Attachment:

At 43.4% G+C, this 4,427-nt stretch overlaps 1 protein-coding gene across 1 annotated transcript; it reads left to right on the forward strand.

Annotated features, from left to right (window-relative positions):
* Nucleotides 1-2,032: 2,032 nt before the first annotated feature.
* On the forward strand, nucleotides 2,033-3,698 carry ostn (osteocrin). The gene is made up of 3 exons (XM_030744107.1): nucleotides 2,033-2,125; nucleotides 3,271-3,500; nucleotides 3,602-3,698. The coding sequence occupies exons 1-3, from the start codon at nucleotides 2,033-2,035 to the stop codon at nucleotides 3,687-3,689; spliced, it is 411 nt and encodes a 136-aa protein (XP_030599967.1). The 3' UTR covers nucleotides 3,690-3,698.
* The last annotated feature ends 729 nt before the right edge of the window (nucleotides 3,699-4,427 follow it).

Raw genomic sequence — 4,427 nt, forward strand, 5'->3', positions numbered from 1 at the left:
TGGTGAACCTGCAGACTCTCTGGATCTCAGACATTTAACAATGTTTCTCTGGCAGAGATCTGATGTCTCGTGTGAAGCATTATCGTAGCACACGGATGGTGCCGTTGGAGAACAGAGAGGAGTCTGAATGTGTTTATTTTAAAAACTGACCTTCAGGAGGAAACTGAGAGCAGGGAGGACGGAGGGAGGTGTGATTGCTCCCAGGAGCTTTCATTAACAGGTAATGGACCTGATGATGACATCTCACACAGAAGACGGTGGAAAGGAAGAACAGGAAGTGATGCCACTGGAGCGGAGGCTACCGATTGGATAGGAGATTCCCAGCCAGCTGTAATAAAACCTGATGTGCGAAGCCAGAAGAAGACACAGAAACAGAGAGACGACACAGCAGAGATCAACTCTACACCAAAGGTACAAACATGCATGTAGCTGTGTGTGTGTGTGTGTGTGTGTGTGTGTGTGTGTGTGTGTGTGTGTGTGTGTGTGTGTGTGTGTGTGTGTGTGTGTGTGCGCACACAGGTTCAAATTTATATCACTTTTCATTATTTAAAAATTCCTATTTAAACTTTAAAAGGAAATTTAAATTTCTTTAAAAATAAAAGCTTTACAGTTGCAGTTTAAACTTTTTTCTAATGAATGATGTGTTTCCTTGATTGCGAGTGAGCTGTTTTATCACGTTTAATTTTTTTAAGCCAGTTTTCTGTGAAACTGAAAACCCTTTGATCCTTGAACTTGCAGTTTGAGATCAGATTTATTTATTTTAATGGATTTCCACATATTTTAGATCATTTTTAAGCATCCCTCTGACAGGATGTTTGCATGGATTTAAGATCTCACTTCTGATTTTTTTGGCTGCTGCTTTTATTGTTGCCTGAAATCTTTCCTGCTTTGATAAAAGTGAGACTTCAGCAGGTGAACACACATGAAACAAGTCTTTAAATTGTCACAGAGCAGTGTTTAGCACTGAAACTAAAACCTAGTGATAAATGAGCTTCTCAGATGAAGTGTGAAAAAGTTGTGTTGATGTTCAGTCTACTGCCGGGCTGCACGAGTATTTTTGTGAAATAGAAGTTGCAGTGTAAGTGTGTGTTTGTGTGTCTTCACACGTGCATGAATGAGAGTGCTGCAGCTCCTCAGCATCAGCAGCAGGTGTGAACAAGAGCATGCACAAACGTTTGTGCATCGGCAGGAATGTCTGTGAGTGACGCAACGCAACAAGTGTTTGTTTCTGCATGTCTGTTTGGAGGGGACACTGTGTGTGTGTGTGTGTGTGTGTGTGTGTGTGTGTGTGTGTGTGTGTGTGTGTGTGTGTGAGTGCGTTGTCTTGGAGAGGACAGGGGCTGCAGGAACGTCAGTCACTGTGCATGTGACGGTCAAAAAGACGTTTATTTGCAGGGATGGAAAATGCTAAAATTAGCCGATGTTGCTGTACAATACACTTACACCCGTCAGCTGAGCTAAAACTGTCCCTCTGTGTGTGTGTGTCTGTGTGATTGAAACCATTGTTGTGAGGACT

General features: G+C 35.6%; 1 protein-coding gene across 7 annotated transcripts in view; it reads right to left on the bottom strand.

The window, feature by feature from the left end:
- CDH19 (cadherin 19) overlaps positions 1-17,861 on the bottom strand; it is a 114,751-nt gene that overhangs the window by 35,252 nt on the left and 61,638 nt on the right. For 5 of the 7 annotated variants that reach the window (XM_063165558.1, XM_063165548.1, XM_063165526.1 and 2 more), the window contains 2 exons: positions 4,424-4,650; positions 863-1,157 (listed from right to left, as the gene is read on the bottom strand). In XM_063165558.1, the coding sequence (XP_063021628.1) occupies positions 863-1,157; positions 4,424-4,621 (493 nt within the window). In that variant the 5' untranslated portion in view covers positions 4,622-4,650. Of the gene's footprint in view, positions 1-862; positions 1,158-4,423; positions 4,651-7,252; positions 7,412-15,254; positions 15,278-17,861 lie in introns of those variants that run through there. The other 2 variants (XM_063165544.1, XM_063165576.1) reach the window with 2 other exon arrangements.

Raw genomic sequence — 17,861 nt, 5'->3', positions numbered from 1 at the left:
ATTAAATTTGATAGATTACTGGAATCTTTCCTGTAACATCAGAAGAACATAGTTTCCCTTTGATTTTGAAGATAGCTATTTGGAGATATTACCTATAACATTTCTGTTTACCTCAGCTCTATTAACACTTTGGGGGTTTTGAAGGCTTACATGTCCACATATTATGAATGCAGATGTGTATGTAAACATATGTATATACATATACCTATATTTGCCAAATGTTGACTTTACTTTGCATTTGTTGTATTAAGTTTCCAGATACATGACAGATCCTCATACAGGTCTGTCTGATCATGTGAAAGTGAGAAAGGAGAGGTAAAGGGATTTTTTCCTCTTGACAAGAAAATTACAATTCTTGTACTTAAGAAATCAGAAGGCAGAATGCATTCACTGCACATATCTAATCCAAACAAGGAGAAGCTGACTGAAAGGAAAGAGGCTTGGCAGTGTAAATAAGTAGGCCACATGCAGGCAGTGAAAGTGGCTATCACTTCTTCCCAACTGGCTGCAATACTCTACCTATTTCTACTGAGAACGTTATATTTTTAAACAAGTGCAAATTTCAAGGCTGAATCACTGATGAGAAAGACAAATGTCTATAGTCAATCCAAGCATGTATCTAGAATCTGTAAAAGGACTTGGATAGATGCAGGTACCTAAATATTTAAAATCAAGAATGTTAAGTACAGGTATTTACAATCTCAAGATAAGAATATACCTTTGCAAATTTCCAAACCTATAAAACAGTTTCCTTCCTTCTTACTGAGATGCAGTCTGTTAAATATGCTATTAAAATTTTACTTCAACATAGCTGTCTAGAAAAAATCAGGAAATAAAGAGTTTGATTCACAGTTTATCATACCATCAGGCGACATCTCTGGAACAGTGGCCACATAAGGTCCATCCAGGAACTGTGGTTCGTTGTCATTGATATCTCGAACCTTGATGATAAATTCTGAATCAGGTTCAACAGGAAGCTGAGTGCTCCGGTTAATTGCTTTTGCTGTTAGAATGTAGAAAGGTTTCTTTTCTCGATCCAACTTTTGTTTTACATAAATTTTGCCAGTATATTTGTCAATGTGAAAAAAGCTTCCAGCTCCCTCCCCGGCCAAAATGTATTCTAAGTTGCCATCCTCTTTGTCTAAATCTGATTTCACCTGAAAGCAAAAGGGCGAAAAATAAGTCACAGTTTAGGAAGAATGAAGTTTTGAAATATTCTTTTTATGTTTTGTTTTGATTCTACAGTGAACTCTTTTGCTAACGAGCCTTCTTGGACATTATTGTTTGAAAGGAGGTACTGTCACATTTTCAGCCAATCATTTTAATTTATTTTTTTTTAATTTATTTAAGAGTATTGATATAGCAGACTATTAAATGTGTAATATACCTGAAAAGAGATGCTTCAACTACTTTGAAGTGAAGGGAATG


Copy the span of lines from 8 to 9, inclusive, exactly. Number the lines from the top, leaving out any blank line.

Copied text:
General features: G+C 35.6%; 1 protein-coding gene across 7 annotated transcripts in view; it reads right to left on the bottom strand.

The window, feature by feature from the left end: